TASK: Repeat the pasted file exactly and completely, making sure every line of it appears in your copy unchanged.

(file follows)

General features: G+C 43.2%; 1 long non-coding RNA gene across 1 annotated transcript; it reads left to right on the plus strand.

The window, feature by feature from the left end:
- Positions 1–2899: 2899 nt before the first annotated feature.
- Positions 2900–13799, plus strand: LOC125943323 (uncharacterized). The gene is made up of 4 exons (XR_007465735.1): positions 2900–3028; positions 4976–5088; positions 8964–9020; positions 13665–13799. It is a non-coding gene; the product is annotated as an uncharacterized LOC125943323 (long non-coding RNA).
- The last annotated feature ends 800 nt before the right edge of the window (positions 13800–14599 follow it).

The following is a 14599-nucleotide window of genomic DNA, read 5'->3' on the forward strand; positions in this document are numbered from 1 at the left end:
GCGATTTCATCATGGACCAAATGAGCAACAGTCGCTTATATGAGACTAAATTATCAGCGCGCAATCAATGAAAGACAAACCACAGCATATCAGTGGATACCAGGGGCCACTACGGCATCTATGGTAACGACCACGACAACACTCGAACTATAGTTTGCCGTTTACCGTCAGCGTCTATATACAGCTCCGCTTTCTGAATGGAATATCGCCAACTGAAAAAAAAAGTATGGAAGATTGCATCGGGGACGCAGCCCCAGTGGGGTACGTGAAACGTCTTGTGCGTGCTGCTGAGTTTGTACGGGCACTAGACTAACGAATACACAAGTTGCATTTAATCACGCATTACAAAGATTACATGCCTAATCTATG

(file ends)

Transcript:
General features: G+C 43.2%; 1 long non-coding RNA gene across 1 annotated transcript; it reads left to right on the plus strand.

The window, feature by feature from the left end:
- Positions 1–2899: 2899 nt before the first annotated feature.
- Positions 2900–13799, plus strand: LOC125943323 (uncharacterized). The gene is made up of 4 exons (XR_007465735.1): positions 2900–3028; positions 4976–5088; positions 8964–9020; positions 13665–13799. It is a non-coding gene; the product is annotated as an uncharacterized LOC125943323 (long non-coding RNA).
- The last annotated feature ends 800 nt before the right edge of the window (positions 13800–14599 follow it).

The following is a 14599-nucleotide window of genomic DNA, read 5'->3' on the forward strand; positions in this document are numbered from 1 at the left end:
GCGATTTCATCATGGACCAAATGAGCAACAGTCGCTTATATGAGACTAAATTATCAGCGCGCAATCAATGAAAGACAAACCACAGCATATCAGTGGATACCAGGGGCCACTACGGCATCTATGGTAACGACCACGACAACACTCGAACTATAGTTTGCCGTTTACCGTCAGCGTCTATATACAGCTCCGCTTTCTGAATGGAATATCGCCAACTGAAAAAAAAAGTATGGAAGATTGCATCGGGGACGCAGCCCCAGTGGGGTACGTGAAACGTCTTGTGCGTGCTGCTGAGTTTGTACGGGCACTAGACTAACGAATACACAAGTTGCATTTAATCACGCATTACAAAGATTACATGCCTAATCTATG